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Davis, California

Tuesday, April 16, 2024

Anti-Semitic vandalism shocks UC Davis campus


Unidentified suspect slashes tires of eight cars, etches anti-Semitic slurs on two vehicles.

On Sept. 10 at approximately 3:00 a.m., an unidentified suspect slashed eight car tires and scratched five cars in the Colleges at La Rue parking lot, as well as one vehicle near Russell Park Apartments. Two of the cars contained anti-Semitic notes, including a swastika and the words “F—Jews” etched on the hoods of the cars.

The suspect was described by witnesses as a white male in his mid-20s with an estimated height of 5’9”, weighing approximately 150 pounds. He was also described as having dark hair, wearing a black hoodie with black pants and carrying a messenger bag.

Shortly after the crime occurred, Chancellor Linda P.B. Katehi released two statements following up on the progress of the current police investigation. In her statement, she revealed that none of the victims of the vandalized cars were Jewish. Additionally, she affirmed that the UC Davis Police Department and the administration intend to hold the suspect accountable, and that their efforts signify the campus’ responsibility to create a community that promotes tolerance and respect.

“We must abide by our Principles of Community, which define our commitment to fight anti-Semitism and others forms of discrimination,” Katehi said in the statement. “We must promote tolerance and respect. We must not let incidents like this deter us from nurturing an environment that welcomes people of all backgrounds and values.”

Marshall Walters, assistant apartment manager of the Colleges at La Rue, said that he was surprised by the vandalism that occurred in a learning place like UC Davis. He also expressed his disappointment in not being able to protect his tenants from such crimes.

“We don’t have video cameras in our parking lots, [the parking lots] are not chained up, but even so, there can be people who make their way in,” Walters said. “There’s no way we can ensure that their car doesn’t get keyed or vandalized […] beyond providing a closed garage space.”

The UC Davis Police Department is currently investigating the issue by following up on leads from its crime bulletin and communicating on a daily basis with the apartment manager as well as other witnesses.


“Getting a car scratched is a very expensive thing [to fix], […] but hate and hurtful speech in the community impacts us all,” UC Davis Police Chief Matthew Carmichael said. “We don’t have to be a particular person to feel badly for someone else. Hateful speech hurts us as a community.”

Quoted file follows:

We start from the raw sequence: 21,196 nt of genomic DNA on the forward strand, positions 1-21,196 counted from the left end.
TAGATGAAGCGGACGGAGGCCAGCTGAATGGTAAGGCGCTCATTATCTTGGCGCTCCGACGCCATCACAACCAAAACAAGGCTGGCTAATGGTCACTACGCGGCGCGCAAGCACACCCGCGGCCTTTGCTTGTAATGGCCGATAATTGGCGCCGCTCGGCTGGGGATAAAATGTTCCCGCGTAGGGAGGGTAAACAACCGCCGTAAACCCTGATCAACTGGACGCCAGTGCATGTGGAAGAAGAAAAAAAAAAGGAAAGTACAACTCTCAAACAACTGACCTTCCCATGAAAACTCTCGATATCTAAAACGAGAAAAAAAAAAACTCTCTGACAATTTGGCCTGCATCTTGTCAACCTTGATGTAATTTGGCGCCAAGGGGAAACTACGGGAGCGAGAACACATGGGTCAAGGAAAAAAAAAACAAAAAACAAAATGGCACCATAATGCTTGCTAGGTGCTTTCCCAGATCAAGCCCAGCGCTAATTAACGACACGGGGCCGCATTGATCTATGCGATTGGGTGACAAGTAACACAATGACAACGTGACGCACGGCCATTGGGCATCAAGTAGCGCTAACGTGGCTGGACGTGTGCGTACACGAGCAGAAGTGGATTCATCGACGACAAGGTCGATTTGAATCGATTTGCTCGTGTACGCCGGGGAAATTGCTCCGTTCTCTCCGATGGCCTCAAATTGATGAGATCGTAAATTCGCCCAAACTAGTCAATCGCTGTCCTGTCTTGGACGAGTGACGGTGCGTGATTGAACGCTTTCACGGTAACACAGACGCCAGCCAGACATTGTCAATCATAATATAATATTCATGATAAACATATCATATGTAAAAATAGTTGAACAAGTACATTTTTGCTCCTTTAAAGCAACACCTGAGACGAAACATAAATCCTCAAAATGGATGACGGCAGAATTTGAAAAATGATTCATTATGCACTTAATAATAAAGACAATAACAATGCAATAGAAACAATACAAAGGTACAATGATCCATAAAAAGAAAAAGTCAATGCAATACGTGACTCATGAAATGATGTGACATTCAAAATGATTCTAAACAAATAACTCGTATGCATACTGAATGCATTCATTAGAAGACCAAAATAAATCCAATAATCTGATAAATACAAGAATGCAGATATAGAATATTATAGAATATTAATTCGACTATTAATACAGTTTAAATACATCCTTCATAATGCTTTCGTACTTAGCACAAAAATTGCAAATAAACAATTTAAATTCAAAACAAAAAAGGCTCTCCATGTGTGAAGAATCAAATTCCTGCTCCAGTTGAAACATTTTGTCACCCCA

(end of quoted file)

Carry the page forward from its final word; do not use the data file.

Jack Mizes, president of Jewish Voices for Peace (JVP) at UC Davis, a club dedicated to fighting racism and also the Israeli military occupation of Palestinian territories, sees the fact that none of the victims were Jewish as being inconclusive of the suspect’s beliefs and true intentions.

“We, JVP at Davis, released a statement that said that because none of the students were Jewish, we can’t conclude that this is a conscious attack by someone who truly believes in anti-Semitism,” Mizes said. “But that’s not to delineate from the fact that that’s not anti-Semitism. When you put a swastika on someone’s car, that’s still anti-Semitism. It’s still racism. And it’s still really messed up.”

Mizes also noted that even in a relatively safe community like Davis, the incident reminds residents that hate crimes still occur and prejudices are still held.

“This incident really goes to illuminate the fact that in a predominantly white and upper-class community like Davis is, anti-Semitism still exists here,” Mizes said.

Carmichael emphasizes that discouraging current and future crimes depends on the Davis community reporting suspicious activity for criminals to be held accountable. The UC Davis Police offers anonymous reporting through the crime bulletin on the anonymous tip line, for those who want to protect their identity.  The UC Davis Police Department smartphone application offers an alternative option to provide anonymous tips to the Police Department.

“With any crime, if students see something, they need to say something. If something seems odd, […] it’s really important for us that students call. We have to stick together as a community,” Carmichael said. “We don’t call the police because somebody is dressed a certain way [or] is of a different race; we call because of a person’s behavior. So if a person’s behavior seems odd, suspicious in any way, […] call us. This is our community. It is important for students to look out for each other.”

As a resident of the Colleges, fourth-year communication and sociology double major Kaye Marquez felt shocked by the extent of the damage of the hate crime; however, she does not let that change her pride in the Davis community.

“It’s just something I wouldn’t expect in a town like Davis because I think so highly of Davis and the people that are in it, ” Marquez said. “It was very surprising to me […] but I definitely wouldn’t use that to describe the Davis community. I don’t let that change what I think of Davis.”


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